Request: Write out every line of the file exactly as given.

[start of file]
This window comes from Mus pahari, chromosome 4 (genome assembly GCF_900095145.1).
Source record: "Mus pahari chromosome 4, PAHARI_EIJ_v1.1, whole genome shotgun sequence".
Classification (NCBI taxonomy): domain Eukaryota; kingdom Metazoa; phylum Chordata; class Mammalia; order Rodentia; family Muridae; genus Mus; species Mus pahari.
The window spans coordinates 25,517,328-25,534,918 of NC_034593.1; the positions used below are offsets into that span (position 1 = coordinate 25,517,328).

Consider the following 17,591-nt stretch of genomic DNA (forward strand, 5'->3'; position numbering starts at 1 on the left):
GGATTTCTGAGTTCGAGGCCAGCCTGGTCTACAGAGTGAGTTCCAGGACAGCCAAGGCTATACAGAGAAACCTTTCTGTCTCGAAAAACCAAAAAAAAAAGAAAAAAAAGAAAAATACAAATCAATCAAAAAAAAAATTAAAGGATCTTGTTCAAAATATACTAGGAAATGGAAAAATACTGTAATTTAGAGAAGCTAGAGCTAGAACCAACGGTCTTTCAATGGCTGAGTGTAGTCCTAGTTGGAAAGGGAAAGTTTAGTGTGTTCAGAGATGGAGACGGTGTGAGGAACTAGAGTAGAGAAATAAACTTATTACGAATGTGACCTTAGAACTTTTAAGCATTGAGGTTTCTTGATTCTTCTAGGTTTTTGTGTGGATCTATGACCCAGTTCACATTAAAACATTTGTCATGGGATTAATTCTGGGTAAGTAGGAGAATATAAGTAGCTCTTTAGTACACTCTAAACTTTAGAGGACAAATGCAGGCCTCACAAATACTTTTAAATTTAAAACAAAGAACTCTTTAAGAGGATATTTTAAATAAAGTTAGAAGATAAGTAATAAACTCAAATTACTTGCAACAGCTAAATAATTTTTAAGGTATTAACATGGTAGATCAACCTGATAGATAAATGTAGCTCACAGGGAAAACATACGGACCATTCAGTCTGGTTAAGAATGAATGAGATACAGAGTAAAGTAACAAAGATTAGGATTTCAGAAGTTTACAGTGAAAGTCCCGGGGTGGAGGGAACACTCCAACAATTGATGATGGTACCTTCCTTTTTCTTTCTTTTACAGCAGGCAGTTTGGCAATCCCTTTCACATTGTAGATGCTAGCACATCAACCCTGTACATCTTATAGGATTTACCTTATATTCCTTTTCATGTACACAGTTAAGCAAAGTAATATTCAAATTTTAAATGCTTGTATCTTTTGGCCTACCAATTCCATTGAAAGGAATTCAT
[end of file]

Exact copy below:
This window comes from Mus pahari, chromosome 4 (genome assembly GCF_900095145.1).
Source record: "Mus pahari chromosome 4, PAHARI_EIJ_v1.1, whole genome shotgun sequence".
Classification (NCBI taxonomy): domain Eukaryota; kingdom Metazoa; phylum Chordata; class Mammalia; order Rodentia; family Muridae; genus Mus; species Mus pahari.
The window spans coordinates 25,517,328-25,534,918 of NC_034593.1; the positions used below are offsets into that span (position 1 = coordinate 25,517,328).

Consider the following 17,591-nt stretch of genomic DNA (forward strand, 5'->3'; position numbering starts at 1 on the left):
GGATTTCTGAGTTCGAGGCCAGCCTGGTCTACAGAGTGAGTTCCAGGACAGCCAAGGCTATACAGAGAAACCTTTCTGTCTCGAAAAACCAAAAAAAAAAGAAAAAAAAGAAAAATACAAATCAATCAAAAAAAAAATTAAAGGATCTTGTTCAAAATATACTAGGAAATGGAAAAATACTGTAATTTAGAGAAGCTAGAGCTAGAACCAACGGTCTTTCAATGGCTGAGTGTAGTCCTAGTTGGAAAGGGAAAGTTTAGTGTGTTCAGAGATGGAGACGGTGTGAGGAACTAGAGTAGAGAAATAAACTTATTACGAATGTGACCTTAGAACTTTTAAGCATTGAGGTTTCTTGATTCTTCTAGGTTTTTGTGTGGATCTATGACCCAGTTCACATTAAAACATTTGTCATGGGATTAATTCTGGGTAAGTAGGAGAATATAAGTAGCTCTTTAGTACACTCTAAACTTTAGAGGACAAATGCAGGCCTCACAAATACTTTTAAATTTAAAACAAAGAACTCTTTAAGAGGATATTTTAAATAAAGTTAGAAGATAAGTAATAAACTCAAATTACTTGCAACAGCTAAATAATTTTTAAGGTATTAACATGGTAGATCAACCTGATAGATAAATGTAGCTCACAGGGAAAACATACGGACCATTCAGTCTGGTTAAGAATGAATGAGATACAGAGTAAAGTAACAAAGATTAGGATTTCAGAAGTTTACAGTGAAAGTCCCGGGGTGGAGGGAACACTCCAACAATTGATGATGGTACCTTCCTTTTTCTTTCTTTTACAGCAGGCAGTTTGGCAATCCCTTTCACATTGTAGATGCTAGCACATCAACCCTGTACATCTTATAGGATTTACCTTATATTCCTTTTCATGTACACAGTTAAGCAAAGTAATATTCAAATTTTAAATGCTTGTATCTTTTGGCCTACCAATTCCATTGAAAGGAATTCAT